PHILÆ is at the head, and is the most eastern of the group of islands and rocks which form the First Cataract of the Nile; and the traveller who has ascended the river and reached Philæ, has passed this dangerous navigation and entered Nubia. Philæ is known to the natives as Giesirel el Berbe el Ghassir - the Island of ruined Temples. “It is,” says Roberts, “a paradise in the midst of desolation. Its ruins, even at a distance, are more picturesque than any I have seen. To me  it brought recollections of my fatherland - I know not why: I thought of the first descent upon Roslin Castle; though there are no points of resemblance, except, perhaps, in the high and barren rocks, which nearly surround Philæ, to remind me of Scotland.”

    This view embraces the whole of Philæ from the neighbouring island of Biggè, taken from a spot on the high rocks near some ruins. Its length is about five or six hundred yards. Warburton describes the whole island as not being more than fifty acres in size, but as richer, perhaps, in objects of interest than any spot of similar extent in the world. The prospect extends over an assemblage of temples, and the islet, amidst rich verdure, is strewn with marble wrought in every beautiful form known to ancient art; over prostrate columns palms are waving, mingled with the foliage and blossoms of the acacia. Around the island flows the clear, bright river, and on its brink lies the old temple of Osiris, now called Pharaoh's Bed; beyond the river green patches dispute the  surface with the drifts of desert sands, palms, rocks, and villages; beyond all, and darkly encircling this paradise, rises the rugged chain of Hemeceuta, or Golden Mountains.

    The Island of Philæ was esteemed the most sacred place in the dominions of Egypt. Here their mythological legends placed the tomb of Osiris; and when they swore - by him who slept in Philæ, - they gave to their oath its greatest solemnity. The island at large was consecrated to the great triad - Osiris, Isis, and Horus; but the principal temple is supposed to have been dedicated to Isis. Walls and embankments of great strength have been built on the rocky shores of the island, forming strong defences against the river, or an enemy, and presenting a larger levelled surface for its sacred structures. The principal water-gate is seen on the left, which leads to the inclosure. Mr. Hay, it is said, has discovered a subfluvial tunnel or passage between Philæ and Biggè, composed of well-constructed masonry, into which the entrance from Philæ led by a shaft found in the ruins of the Great Temple.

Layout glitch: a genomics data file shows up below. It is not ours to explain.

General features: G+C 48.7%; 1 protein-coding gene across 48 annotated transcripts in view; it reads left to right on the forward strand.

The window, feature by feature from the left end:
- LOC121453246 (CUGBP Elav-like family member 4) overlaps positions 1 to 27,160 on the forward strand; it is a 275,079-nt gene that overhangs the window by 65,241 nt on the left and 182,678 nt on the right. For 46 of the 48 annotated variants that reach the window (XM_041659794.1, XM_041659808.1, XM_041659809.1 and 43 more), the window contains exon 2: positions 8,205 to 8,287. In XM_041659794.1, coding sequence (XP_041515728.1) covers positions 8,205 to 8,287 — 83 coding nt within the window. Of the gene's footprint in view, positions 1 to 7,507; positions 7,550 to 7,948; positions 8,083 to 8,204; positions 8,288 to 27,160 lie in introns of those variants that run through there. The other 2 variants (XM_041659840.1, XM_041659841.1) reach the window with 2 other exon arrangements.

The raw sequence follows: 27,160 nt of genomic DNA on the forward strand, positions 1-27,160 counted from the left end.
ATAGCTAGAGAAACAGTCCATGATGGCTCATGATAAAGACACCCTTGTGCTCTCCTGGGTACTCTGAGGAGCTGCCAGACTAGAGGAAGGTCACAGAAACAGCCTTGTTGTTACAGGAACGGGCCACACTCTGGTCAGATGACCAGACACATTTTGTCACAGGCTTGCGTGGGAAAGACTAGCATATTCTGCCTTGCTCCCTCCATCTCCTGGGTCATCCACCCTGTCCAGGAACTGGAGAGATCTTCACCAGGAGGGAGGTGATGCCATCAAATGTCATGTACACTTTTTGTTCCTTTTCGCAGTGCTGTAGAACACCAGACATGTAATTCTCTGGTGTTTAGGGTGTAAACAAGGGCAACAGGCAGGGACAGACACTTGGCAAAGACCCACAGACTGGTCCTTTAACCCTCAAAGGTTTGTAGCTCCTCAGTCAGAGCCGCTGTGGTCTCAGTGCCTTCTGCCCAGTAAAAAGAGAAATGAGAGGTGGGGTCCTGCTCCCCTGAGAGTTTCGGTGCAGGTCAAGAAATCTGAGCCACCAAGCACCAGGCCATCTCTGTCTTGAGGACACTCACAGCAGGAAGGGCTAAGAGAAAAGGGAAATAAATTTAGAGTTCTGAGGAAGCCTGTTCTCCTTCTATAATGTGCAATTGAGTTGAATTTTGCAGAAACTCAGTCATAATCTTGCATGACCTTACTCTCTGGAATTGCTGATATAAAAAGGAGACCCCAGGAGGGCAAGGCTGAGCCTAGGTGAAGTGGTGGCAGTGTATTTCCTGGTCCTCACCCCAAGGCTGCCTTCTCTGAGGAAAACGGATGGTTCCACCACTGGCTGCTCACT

The Island of Philæ was the boundary of the conquest of the French army in Egypt. Desaix, who commanded the first division, pursued the Mamlouks beyond the Cataract, and left an inscription on the doorway of the great pylon at the end of the avenue to record the event: it bears date the “13 Ventose, 3 Mars, An 7 de la République, de Jés. Chr. 1799.” How is it that no Englishman, with the scribbling propensities of which he is so often accused, has yet added to this record, - Expelled from the land of Egypt by an English army, September 2d, 1801?

Warburton tells an amusing story of Stevens, the American traveller, whose appreciation of the perfections of his own country is considerably at issue with that of any other, giving us an  imposing account of the feelings with which he carved his name on the same slab with that of Desaix. A French traveller followed, who, thinking it bad taste even in an American thus to intrude the name, carefully eradicated it, and inserted, “La page de l’histoire ne doit pas pas être salie.”


Roberts’s Journal     Warburton’s Crescent and the Cross.